The Perfectionist's Guide to Losing Control - Critical summary review - K.M. Schafler

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The Perfectionist's Guide to Losing Control - critical summary review

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Self Help & Motivation

This microbook is a summary/original review based on the book: The Perfectionist's Guide to Losing Control: A Path to Peace and Power

Available for: Read online, read in our mobile apps for iPhone/Android and send in PDF/EPUB/MOBI to Amazon Kindle.

ISBN: 059332952X

Publisher: Portfolio

Critical summary review

Perfectionists know things can’t always work out perfectly

What do people mean when they say, ‘’I’m a perfectionist?” The colloquial definition of a perfectionist says that it is someone who wants everything to be perfect and gets upset when things are not. You probably think you are a perfectionist for always being punctual, having a clean and tidy house, or perfectly ironed shirts. However, things are not that simple. Perfectionists don't expect themselves or the world around them to be perfect. They are ‘’intelligent people who understand that everything can’t work out perfectly all the time. What they sometimes have trouble with is understanding why they still feel so disappointed by imperfection in the face of that intellectual concession,’’ Schafler writes. 

Since society has the wrong notion about perfectionists, it builds a negative narrative around it, which is especially directed towards women. Think about it. Have you ever heard that the public pushed men, such as Steve Jobs or James Cameron, to curb their perfectionism and be ‘’perfectly imperfect?’’ But, what is with Martha Stewart, the most celebrated female perfectionist of our time, you might ask. She built an empire on her perfectionism, right? Yes, but her company centers only on archetypal homemaker interests, such as recipes, holiday entertainment, and weddings. As Schafler notes, ‘’Martha Stewart wears her perfectionism on her sleeve to roaring acclamation instead of being told to ‘be more balanced’ (i.e., temper her powerful drive) because her interests stay within the realm of what is acceptable for women to be publicly ambitious about.’’ According to Schafler, women are urged to repress their perfectionism because it is a powerful energy. Perhaps it is hard for you to think about it that way since it has tortured you in every area of your life - professional, romantic, artistic, spiritual, or physical. That was only because you did not treat it as a gift and, therefore, did not harness its power correctly. 

Which type of perfectionist are you?

To start reaping the benefits of your perfectionism, you need to learn how to manage it, that is, become aware of ‘’the core impulse all perfectionists reflexively experience: noticing room for improvement and then consciously responding to that reflex instead of unconsciously reacting to it.’’ The first step to do that is learning about the five types of perfectionists and discovering which of the categories your perfectionism falls into.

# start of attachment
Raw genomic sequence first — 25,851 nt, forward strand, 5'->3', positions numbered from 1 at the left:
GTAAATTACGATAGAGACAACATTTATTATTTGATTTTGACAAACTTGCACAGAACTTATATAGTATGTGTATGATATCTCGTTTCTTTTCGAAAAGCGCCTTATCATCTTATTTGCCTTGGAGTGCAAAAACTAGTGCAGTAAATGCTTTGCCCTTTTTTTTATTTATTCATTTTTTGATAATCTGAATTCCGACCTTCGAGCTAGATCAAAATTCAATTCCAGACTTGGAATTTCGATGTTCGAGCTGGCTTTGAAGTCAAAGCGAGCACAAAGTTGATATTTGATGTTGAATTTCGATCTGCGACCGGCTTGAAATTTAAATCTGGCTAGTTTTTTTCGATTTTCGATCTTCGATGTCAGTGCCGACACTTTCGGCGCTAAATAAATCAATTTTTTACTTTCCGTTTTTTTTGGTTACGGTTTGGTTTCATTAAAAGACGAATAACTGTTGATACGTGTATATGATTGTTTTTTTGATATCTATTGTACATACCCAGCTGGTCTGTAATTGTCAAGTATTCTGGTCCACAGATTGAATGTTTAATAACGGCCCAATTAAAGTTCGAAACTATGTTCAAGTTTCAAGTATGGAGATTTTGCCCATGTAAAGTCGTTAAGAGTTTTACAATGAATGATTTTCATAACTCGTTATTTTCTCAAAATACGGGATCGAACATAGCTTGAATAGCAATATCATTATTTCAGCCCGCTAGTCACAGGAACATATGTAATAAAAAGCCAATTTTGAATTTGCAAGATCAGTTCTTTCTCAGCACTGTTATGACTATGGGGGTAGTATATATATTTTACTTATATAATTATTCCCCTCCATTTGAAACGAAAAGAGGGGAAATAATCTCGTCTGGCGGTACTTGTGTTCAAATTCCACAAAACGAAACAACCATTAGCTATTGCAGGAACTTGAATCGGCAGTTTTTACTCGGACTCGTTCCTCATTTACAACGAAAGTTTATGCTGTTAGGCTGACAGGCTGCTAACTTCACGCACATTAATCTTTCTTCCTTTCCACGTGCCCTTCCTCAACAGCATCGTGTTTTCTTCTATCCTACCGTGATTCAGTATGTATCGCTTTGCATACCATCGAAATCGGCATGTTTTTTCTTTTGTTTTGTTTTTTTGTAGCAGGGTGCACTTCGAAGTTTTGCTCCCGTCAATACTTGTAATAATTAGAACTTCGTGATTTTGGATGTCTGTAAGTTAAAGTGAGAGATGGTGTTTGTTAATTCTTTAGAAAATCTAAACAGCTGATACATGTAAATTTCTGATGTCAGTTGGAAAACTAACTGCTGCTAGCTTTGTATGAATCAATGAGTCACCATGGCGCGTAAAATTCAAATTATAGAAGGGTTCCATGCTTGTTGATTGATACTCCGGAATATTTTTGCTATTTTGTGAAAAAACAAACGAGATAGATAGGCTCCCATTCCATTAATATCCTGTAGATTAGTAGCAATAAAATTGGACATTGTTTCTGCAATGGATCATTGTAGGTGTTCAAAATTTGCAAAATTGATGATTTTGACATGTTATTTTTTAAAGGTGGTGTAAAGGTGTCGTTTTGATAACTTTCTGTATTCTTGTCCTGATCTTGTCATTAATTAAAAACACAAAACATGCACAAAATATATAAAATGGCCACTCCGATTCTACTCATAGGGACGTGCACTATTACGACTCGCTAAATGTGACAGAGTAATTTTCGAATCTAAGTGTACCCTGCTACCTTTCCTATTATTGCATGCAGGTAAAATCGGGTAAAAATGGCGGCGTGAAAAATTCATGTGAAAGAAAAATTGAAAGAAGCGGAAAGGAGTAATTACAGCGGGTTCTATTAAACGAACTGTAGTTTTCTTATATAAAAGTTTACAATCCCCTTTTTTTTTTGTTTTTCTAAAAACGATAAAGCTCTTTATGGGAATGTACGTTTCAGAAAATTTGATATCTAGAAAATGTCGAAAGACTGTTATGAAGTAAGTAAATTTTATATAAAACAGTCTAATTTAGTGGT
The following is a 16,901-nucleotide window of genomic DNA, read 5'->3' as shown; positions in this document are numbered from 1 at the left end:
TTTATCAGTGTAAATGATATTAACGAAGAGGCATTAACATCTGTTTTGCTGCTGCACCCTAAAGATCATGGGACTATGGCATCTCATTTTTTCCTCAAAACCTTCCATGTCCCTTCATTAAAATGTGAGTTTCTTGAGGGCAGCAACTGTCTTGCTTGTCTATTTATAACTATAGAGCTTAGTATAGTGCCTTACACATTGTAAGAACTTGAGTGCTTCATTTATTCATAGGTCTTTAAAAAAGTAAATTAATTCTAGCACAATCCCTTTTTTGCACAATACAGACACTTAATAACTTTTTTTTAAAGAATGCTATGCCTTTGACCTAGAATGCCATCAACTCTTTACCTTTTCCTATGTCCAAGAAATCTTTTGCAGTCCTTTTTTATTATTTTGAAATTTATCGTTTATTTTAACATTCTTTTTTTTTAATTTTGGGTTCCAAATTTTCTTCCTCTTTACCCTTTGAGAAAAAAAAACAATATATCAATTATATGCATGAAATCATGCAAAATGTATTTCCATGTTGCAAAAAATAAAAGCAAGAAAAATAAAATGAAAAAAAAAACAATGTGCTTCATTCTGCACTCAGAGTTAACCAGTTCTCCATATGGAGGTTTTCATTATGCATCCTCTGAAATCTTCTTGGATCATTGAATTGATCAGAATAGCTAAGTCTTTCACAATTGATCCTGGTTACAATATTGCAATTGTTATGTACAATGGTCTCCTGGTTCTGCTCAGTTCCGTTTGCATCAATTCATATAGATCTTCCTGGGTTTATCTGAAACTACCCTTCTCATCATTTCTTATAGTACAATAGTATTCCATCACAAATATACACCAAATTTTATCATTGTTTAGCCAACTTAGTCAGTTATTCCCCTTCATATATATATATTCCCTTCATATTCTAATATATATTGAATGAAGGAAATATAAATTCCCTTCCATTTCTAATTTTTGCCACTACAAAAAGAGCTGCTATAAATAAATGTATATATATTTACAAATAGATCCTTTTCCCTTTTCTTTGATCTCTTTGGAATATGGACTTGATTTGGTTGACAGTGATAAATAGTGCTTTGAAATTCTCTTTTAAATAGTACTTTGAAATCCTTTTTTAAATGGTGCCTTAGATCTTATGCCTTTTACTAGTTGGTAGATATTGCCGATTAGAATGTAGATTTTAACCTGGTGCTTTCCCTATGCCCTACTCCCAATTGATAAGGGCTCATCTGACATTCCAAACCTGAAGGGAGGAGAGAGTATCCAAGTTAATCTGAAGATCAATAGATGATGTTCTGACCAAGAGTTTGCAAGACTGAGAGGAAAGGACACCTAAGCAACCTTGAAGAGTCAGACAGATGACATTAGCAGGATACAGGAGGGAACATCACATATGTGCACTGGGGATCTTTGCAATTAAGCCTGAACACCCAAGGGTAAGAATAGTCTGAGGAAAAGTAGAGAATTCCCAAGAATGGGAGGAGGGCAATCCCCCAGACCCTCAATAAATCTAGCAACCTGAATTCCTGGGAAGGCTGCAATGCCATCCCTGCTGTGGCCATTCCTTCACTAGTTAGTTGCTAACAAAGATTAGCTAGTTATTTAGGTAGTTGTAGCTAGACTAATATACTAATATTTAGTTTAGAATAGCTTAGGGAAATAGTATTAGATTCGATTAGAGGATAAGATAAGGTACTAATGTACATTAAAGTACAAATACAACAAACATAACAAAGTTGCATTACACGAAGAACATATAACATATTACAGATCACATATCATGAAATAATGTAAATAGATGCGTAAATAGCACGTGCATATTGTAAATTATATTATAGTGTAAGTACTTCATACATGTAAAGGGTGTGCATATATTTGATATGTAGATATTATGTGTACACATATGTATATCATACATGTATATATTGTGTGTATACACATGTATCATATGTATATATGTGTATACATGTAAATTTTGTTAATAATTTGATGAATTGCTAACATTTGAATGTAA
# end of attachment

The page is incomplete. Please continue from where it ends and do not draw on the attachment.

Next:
1. Classic perfectionists. Everything about this type of perfectionist is clean and crisp, and that is because they are trying to offer others what they value most themselves - structure, consistency, predictability, an understanding of all the options so they can make informed choices, high standards, objectivity, and clarity through organization. You will easily recognize them since they openly state their dislike for the disorder. 

Classic perfectionists are reliable and predictable but also unspontaneous and inflexible, as they don’t like unplanned events and have a hard time adjusting to schedule changes. As their default way of operating does not encourage collaboration, flexibility, or openness to external influence - qualities important for building connections - classic perfectionists might generate superficial and transactional relationships and, consequently, feel excluded, misunderstood, and unappreciated for all that they do.

2. Parisian perfectionists. Named after Parisian women famous for trying to present themselves as if they don’t make lots of effort to be beautiful when the truth is that they do a lot more work, Parisian perfectionists seem as if they don’t care if others don’t approve or like them. The truth is, however, different - they want to be liked and, therefore, have a strong desire to please others. Although this type of perfectionism is about being liked by others, on a deeper level, it is about wanting to create ideal connections. Therefore, they must learn how to articulate what they want, and rather than acting careless and indifferent, show others how much they care and ‘’embrace the people, places, and things that reciprocate their rich ability to connect.’’

3. Procrastinator perfectionists. As you can sense by the name, these types of perfectionists procrastinate. Why? They need perfect conditions before they make a move. A person who doesn’t want to leave a job they hate because they cannot perfectly line up a leaving date with the start date at another job is a good example of a procrastinator perfectionist. What adds up to their suffering of missing the opportunities is their failure to complete what they finally started because working on it requires taking a break, and taking a break requires restarting. ‘’The problem for these perfectionists is that starting a process taints it—now that it’s real, it can no longer be perfect. If something is perfect to them, it exists only in past memory or future ideal,’’ Schafler explains.

Unless they become aware of their impulses, procrastinator perfectionists become self-loathing and critical out of belief their problem is laziness, lack of discipline, and passion. 

4. Messy perfectionists. Unlike classic perfectionists, these seem disorganized and messy. The truth is, they do organize, but only in a way they can understand. And, unlike procrastinator perfectionists, messy perfectionists love starting. Nevertheless, they usually fail to complete things as the excitement they had in the beginning does not persist during the whole process. A person who belongs to this type has multiple objectives they want to achieve (sometimes all at once) - get a certificate as a yoga teacher, apply for residency at Brooklyn Arts Council, decorate their apartment to rent it on Airbnb, and so on. They are hooked on the intoxication rush of a fresh start, but unless they manage their perfectionism, they cannot complete even one thing. If they do learn how to direct their enthusiasm into a single, intentional goal, ‘’messy perfectionists take over the world.’’